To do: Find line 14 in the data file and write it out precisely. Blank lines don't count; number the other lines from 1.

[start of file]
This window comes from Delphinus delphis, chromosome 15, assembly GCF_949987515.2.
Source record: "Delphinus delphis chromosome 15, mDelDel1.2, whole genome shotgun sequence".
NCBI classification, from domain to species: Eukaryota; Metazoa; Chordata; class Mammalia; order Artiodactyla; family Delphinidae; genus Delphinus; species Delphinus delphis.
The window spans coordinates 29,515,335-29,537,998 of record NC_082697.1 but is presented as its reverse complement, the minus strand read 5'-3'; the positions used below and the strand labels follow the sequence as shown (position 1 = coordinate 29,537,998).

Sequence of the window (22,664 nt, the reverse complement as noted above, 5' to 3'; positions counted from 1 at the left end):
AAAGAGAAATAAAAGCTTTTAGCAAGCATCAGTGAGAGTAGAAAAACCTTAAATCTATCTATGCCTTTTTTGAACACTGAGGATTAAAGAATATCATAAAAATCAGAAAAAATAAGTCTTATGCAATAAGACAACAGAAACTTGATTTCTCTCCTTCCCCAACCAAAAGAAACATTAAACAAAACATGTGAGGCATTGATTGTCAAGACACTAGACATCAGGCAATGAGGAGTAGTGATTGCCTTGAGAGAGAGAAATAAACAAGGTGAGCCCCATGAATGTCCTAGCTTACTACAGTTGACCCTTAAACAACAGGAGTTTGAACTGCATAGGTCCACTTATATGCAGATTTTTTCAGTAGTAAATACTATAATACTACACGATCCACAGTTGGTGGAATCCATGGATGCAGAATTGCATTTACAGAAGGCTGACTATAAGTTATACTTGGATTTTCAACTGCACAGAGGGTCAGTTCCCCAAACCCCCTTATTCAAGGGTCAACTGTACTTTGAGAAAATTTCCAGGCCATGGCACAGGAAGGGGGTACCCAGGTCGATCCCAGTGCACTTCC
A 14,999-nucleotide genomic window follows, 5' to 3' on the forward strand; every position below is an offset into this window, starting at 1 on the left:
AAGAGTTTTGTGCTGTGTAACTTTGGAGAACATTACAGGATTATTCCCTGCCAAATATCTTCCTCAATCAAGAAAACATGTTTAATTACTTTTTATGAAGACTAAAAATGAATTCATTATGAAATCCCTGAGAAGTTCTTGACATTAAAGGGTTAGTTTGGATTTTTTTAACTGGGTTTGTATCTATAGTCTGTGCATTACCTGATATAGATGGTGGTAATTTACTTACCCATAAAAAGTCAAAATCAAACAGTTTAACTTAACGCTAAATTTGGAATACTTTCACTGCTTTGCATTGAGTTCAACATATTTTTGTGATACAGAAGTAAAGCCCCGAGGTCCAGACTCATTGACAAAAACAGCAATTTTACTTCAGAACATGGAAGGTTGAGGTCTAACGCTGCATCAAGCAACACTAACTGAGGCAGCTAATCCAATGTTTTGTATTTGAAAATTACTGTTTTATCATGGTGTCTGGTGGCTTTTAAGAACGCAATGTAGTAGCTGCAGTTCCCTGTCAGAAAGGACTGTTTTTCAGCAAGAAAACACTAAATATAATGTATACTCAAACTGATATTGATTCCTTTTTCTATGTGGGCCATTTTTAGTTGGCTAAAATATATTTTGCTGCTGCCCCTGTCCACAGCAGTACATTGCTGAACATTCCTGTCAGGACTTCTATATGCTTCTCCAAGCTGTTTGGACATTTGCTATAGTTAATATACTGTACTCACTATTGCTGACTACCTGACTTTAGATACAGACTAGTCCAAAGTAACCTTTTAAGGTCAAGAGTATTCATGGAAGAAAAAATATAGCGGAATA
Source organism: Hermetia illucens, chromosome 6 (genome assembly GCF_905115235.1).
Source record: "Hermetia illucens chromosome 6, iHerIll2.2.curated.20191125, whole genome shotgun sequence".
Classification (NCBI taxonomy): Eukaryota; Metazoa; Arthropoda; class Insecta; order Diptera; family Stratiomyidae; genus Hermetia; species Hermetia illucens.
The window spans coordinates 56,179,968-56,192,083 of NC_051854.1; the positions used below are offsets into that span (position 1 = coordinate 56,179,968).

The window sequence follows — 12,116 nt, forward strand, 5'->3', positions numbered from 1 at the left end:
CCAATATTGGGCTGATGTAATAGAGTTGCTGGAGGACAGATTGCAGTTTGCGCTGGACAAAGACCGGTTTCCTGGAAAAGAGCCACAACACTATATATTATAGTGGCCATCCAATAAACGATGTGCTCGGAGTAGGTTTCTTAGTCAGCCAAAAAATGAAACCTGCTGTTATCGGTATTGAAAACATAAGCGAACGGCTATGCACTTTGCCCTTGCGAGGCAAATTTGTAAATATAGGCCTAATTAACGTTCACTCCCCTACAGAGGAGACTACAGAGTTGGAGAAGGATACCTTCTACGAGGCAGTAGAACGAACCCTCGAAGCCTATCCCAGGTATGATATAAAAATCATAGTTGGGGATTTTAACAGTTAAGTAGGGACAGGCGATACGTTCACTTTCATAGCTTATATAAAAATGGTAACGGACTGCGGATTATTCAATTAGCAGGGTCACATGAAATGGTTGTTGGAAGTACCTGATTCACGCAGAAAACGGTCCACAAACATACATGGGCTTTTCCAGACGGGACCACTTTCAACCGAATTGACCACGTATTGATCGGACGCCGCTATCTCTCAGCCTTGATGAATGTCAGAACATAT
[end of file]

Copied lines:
CCAATATTGGGCTGATGTAATAGAGTTGCTGGAGGACAGATTGCAGTTTGCGCTGGACAAAGACCGGTTTCCTGGAAAAGAGCCACAACACTATATATTATAGTGGCCATCCAATAAACGATGTGCTCGGAGTAGGTTTCTTAGTCAGCCAAAAAATGAAACCTGCTGTTATCGGTATTGAAAACATAAGCGAACGGCTATGCACTTTGCCCTTGCGAGGCAAATTTGTAAATATAGGCCTAATTAACGTTCACTCCCCTACAGAGGAGACTACAGAGTTGGAGAAGGATACCTTCTACGAGGCAGTAGAACGAACCCTCGAAGCCTATCCCAGGTATGATATAAAAATCATAGTTGGGGATTTTAACAGTTAAGTAGGGACAGGCGATACGTTCACTTTCATAGCTTATATAAAAATGGTAACGGACTGCGGATTATTCAATTAGCAGGGTCACATGAAATGGTTGTTGGAAGTACCTGATTCACGCAGAAAACGGTCCACAAACATACATGGGCTTTTCCAGACGGGACCACTTTCAACCGAATTGACCACGTATTGATCGGACGCCGCTATCTCTCAGCCTTGATGAATGTCAGAACATAT